Rumors surrounding the potential launch of the Galaxy Nexus on Sprint have hit an all-time high. Just yesterday, we reported on a leaked ad stating that the Sprint variant of the Galaxy Nexus could possibly be the carrier’s first LTE device. We also noticed that the ad specified a “1.5 GHz Dual-Core Processor.” Could this possibly mean that the Sprint-bound iteration of the Galaxy Nexus will don a different SoC? Jump past the break for our take!
The two current versions of the Galaxy Nexus share the same 1.2 GHz TI OMAP 4460 SoC. There are currently three versions of the TI OMAP4 in total: the 4430, 4460, and 4470. The 4430 and 4460 both mate a dual-core ARM A9 CPU with a PowerVR SGX540 GPU. Where they differ, however, is in clock speed. The 4430’s CPUs can range from 1.0 – 1.2 GHz, which is lower than the 4460’s 1.2 – 1.5 GHz; and the 4430’s GPU clocks in at 308 MHz, compared with 384 MHz on the 4460. Much more appetizing than either is the 4470, which pairs a 1.5 – 1.8 GHz dual-core A9 CPU with a PowerVR SGX544 running at 384 MHz. In other words, if the leaked ad is correct, we could either be seeing a higher-clocked 4460 or the much-improved 4470.
Considering Samsung’s track record, there is also the somewhat-unlikely possibility that Sprint’s variant may use an entirely different SoC altogether. Using the flagship Galaxy S II as an example, Samsung has shown affinity towards its in-house Exynos (GT-I9100), the Qualcomm Snapdragon S3 (SGH-T989), and even the TI OMAP4 (GT-I9100G)! These are all “Galaxy S II” devices. However, there are massive performance differences in the GPU segments between the siblings, as the Mali-400 inside the Exynos is generally the fastest in most situations (barring high polygon count). And in the case of the SGH0T989 on T-Mobile, the dual-core Scorpion CPU segment is actually an ARM A8-derivative with some added elements of speculative execution and an FPU. Sound familiar? That’s because it’s essentially the same processor as seen in the HP Touchpad and many, many HTC devices. If the same product line cannot even pack the same SoC, the current state of fragmentation is indeed depressing.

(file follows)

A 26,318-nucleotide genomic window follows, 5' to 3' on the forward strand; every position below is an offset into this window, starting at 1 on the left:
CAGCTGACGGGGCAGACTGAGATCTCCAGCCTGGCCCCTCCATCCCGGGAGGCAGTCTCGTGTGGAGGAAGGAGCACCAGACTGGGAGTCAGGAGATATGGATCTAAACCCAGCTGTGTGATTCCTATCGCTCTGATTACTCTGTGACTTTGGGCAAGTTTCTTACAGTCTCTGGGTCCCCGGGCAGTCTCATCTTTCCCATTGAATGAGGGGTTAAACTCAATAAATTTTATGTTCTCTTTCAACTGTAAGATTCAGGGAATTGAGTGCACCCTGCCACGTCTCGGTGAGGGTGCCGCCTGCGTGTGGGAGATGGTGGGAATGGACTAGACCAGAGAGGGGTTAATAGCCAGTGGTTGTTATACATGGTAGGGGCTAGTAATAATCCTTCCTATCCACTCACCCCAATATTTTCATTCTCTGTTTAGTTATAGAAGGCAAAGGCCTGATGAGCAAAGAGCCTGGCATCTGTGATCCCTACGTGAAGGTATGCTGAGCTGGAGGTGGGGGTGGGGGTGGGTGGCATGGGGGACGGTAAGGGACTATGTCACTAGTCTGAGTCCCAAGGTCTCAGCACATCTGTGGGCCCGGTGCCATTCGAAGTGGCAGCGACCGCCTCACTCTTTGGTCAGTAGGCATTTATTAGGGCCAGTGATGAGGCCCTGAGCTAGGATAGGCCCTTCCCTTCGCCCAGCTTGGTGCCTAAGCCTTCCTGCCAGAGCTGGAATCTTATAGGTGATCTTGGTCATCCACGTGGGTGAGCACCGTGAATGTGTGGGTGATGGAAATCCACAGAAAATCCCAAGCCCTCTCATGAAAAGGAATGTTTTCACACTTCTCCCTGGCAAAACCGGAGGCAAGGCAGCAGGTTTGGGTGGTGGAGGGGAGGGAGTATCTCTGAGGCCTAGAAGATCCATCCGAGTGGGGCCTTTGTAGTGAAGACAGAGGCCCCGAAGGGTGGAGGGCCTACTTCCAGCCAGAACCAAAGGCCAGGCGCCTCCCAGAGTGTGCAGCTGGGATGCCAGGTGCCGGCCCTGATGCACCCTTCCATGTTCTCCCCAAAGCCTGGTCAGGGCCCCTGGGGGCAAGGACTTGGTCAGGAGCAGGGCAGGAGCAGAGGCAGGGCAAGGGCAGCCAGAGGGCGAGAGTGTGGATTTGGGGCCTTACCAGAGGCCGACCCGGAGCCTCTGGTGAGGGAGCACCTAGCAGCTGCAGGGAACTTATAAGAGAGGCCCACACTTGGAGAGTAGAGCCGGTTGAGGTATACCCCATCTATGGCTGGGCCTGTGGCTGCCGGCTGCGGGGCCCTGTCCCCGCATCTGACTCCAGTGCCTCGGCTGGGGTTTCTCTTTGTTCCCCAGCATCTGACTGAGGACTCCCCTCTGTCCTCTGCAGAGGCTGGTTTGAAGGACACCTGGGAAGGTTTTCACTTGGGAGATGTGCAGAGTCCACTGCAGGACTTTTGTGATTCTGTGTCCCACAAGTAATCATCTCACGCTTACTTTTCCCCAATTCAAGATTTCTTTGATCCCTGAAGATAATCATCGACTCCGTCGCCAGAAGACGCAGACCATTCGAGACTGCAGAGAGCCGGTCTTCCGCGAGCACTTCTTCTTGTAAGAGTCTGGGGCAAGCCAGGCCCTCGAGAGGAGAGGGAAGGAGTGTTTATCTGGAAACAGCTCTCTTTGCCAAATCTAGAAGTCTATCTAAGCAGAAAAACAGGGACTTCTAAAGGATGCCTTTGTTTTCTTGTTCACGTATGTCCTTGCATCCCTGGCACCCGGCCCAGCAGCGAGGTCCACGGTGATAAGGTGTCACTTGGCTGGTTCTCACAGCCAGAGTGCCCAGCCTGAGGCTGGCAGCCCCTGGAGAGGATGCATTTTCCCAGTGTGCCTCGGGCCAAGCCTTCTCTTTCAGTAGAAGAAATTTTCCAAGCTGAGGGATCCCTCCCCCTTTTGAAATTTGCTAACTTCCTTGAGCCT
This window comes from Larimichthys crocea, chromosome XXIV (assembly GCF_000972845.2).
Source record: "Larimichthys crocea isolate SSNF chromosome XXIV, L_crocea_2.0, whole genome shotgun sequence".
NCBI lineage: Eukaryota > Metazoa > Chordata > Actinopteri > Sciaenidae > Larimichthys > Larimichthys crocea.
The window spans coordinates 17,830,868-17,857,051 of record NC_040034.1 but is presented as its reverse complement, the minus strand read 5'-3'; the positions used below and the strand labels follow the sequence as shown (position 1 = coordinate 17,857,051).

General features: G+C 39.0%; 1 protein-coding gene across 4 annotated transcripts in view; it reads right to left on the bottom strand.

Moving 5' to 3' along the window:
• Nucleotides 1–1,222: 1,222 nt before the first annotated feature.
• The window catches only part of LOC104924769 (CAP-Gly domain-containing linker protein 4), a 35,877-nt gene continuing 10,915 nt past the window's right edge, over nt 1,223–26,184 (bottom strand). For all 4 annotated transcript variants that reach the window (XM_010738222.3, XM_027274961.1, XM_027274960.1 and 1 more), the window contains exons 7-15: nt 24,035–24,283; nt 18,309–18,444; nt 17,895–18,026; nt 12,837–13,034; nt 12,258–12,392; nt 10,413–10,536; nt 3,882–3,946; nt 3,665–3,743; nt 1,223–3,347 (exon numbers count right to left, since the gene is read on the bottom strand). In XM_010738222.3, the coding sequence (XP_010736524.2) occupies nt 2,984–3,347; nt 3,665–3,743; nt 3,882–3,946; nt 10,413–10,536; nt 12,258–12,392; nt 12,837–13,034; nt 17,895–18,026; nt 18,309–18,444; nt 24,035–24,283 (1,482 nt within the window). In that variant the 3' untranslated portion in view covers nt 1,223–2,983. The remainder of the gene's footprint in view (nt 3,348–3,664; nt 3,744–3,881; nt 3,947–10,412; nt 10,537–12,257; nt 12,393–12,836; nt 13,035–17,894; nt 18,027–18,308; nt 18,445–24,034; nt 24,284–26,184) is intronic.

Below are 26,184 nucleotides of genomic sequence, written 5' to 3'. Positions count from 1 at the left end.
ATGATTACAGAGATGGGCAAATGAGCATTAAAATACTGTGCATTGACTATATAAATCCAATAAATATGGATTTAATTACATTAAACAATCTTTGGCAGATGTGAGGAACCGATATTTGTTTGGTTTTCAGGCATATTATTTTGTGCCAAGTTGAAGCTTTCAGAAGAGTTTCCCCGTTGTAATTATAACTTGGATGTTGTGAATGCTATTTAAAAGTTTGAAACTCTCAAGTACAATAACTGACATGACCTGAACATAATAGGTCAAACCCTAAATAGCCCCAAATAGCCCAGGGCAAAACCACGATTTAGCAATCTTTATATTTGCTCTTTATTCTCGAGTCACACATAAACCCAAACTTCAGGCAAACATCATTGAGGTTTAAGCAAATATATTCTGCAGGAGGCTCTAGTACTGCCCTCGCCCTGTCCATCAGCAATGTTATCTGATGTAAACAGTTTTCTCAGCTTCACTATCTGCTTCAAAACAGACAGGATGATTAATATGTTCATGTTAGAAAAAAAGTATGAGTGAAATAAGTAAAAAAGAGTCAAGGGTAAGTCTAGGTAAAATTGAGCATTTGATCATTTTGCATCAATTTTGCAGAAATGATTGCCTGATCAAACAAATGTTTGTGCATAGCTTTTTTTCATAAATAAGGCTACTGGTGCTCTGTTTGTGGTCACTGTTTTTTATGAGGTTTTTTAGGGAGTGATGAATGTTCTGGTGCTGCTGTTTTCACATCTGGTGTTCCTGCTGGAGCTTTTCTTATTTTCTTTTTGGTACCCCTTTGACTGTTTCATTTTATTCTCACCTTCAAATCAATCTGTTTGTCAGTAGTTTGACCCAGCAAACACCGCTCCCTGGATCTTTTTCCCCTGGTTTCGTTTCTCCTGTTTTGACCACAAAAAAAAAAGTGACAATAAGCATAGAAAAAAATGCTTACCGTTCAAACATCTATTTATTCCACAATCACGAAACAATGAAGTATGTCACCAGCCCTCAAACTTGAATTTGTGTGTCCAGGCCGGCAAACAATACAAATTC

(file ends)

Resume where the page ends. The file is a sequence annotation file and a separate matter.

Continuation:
That said, the most likely (and ideal) scenario is that the processor spec-bump is simply a typo. We all know that the last thing Android needs now is even more fragmentation, a problem which has even begun seeping into the Nexus line. However, I simply cannot imagine that Google would be foolish enough to create true fragmentation between its own devices. Yes, there were various versions of the Nexus S, but they each shared the same SoC. The same could be said regarding the different variants of the HTC-built Nexus One. Having a more powerful variant of the Galaxy Nexus would mean that the fundamental user experience between Galaxy Nexus devices will vary depending on which carrier you happen to show your allegiance to, and I just don’t see that happening.
Who wants to take the bets? You can put me down for another 1.2 GHz TI OMAP 4460. That said, it is possible for the Sprint variant to be clocked at 1.5 GHz and still contain a 4460. And on that note, I’ll leave you with an entirely unrelated (but very awesome) image.